Mehrisadat Makki Alamdari, Bijan Samali, Jianchun Li, Hamed Kalhori, Samir Mustapha
Journal of Computing in Civil Engineering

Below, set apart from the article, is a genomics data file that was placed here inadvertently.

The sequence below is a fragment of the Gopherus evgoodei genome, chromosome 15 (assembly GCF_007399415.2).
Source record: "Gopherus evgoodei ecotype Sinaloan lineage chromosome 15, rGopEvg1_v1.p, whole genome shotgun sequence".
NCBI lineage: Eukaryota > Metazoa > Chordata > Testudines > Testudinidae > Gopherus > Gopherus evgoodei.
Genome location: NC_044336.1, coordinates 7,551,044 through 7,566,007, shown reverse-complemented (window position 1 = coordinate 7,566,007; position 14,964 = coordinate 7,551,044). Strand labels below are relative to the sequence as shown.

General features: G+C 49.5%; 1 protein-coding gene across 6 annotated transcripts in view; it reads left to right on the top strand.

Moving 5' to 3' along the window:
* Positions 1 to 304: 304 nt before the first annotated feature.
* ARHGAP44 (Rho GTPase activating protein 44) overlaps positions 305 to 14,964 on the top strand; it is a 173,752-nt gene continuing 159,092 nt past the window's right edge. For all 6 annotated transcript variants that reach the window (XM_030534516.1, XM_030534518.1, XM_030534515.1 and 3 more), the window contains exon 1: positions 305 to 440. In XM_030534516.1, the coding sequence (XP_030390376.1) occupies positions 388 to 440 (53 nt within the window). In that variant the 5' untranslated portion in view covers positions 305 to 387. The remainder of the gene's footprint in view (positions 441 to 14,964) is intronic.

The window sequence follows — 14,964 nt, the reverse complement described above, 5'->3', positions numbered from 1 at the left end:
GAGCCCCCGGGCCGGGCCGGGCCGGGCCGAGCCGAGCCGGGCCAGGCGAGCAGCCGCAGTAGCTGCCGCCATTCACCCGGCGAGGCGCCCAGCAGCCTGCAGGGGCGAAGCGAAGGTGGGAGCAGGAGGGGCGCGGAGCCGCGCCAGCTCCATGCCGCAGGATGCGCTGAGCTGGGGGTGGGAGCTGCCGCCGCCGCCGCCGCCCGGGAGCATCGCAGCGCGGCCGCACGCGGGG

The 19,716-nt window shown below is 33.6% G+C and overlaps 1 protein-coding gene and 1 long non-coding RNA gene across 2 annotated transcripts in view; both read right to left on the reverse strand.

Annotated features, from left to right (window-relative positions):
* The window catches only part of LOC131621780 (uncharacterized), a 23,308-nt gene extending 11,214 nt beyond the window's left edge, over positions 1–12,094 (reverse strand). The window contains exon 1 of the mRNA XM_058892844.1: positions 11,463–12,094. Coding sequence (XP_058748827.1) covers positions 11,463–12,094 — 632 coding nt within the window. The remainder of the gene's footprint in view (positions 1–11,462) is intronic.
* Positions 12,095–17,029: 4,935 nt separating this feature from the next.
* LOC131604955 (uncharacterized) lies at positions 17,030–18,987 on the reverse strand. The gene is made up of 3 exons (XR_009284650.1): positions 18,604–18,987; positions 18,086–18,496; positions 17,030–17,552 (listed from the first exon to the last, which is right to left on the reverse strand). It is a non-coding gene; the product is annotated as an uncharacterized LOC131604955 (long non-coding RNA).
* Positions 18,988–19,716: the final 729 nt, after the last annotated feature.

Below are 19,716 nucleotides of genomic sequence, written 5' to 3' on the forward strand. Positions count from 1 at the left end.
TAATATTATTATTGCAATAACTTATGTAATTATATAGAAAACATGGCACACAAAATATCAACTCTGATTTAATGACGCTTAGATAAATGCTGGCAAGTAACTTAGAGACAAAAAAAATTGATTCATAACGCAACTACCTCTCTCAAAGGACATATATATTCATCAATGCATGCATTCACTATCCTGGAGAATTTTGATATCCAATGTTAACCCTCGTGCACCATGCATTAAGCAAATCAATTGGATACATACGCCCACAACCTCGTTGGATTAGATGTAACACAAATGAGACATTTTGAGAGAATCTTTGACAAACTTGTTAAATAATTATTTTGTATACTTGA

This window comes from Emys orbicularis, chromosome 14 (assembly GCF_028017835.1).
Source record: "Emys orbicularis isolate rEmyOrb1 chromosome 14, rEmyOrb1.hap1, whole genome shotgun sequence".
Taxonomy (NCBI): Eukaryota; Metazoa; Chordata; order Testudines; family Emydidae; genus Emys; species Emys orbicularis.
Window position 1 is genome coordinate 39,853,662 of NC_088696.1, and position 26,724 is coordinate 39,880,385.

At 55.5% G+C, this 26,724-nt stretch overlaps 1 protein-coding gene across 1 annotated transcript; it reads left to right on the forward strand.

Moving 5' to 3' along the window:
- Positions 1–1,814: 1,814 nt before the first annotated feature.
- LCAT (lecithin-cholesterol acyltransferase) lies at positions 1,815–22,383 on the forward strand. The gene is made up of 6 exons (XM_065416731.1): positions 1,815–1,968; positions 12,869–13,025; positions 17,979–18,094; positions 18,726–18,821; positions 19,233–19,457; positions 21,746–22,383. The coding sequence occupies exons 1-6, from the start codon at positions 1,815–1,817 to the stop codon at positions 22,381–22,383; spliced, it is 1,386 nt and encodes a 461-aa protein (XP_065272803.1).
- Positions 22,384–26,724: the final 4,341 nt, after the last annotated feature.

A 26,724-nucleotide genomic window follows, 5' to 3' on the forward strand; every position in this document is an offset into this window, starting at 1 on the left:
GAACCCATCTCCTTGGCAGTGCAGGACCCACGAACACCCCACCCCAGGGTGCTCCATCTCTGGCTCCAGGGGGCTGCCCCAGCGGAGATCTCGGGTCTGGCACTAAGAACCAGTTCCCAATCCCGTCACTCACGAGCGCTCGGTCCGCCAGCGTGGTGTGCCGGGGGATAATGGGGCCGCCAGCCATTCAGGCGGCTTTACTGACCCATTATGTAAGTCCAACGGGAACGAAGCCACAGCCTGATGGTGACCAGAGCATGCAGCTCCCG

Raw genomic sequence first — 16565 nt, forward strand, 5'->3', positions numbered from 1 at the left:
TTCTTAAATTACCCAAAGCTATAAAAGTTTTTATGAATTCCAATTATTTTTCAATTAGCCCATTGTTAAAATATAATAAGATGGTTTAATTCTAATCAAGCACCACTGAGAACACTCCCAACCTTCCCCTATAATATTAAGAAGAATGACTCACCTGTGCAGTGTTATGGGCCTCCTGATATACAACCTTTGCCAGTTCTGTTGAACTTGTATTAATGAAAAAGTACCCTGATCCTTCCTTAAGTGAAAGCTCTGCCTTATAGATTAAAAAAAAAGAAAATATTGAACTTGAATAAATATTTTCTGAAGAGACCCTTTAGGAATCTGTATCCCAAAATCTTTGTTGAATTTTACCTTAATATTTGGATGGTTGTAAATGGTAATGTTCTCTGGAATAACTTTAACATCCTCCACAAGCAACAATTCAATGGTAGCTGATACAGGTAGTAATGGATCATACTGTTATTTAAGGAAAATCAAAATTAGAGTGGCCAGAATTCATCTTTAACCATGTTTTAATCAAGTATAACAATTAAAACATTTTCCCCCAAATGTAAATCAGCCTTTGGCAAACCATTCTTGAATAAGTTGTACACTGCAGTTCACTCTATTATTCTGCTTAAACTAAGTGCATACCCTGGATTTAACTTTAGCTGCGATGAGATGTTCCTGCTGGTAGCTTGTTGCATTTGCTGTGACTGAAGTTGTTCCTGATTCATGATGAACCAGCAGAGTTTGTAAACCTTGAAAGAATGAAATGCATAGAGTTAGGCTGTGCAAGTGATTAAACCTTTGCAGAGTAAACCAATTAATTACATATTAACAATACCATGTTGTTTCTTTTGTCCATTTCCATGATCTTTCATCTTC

The motivation behind this paper is to develop a spectral-based damage detection and damage localization scheme using in-service ambient vibration in the context of non–model-based damage characterization. In this regard, a response parameter known as spectral moment is implemented for structural damage identification. The damage identification procedure starts with developing response power spectral density (PSD). The principal structural response features are then extracted from the frequency distribution of the spectrum using spectral moments. It is demonstrated that, although, spectral moment is a nonmodal characteristic of a process, it is related to modal parameters of a response signal since the spectral moment at each location is proportional to its corresponding modal vector. Hence, it is expected that due to damage occurrence spectral moment undergoes a variation. On this point, a damage sensitive feature is defined by comparing the spectral moments of two successive states of the structure. It is demonstrated that at a damage location there is a pronounced distinctive change in the indicative feature which is implemented for damage localization. The major advantages of the method include, first, the method works based on output-only measurement data, and second, it does not require any representative model of the structure and finally, unlike modal data that provides information at specific frequencies, the presented method is a broadband approach using information in a wide frequency range. The effectiveness and robustness of the proposed technique was validated by numerical simulations and an experimental case study. A series of numerical simulations with different damage scenarios was carried out on an Euler-Bernoulli beam subject to a band-limited random Gaussian excitation. Damage was simulated by reducing the flexural rigidity of elements at particular locations in single or multiple states. An experimental case study was also investigated utilizing a reinforced concrete jack arch which is one of the major structural components of the Sydney Harbor Bridge. Damage was introduced by creating a crack via applying gradual load using load cell. The numerical and experimental analyses indicated a promising sensitivity of the approach to detect and localize structural damage.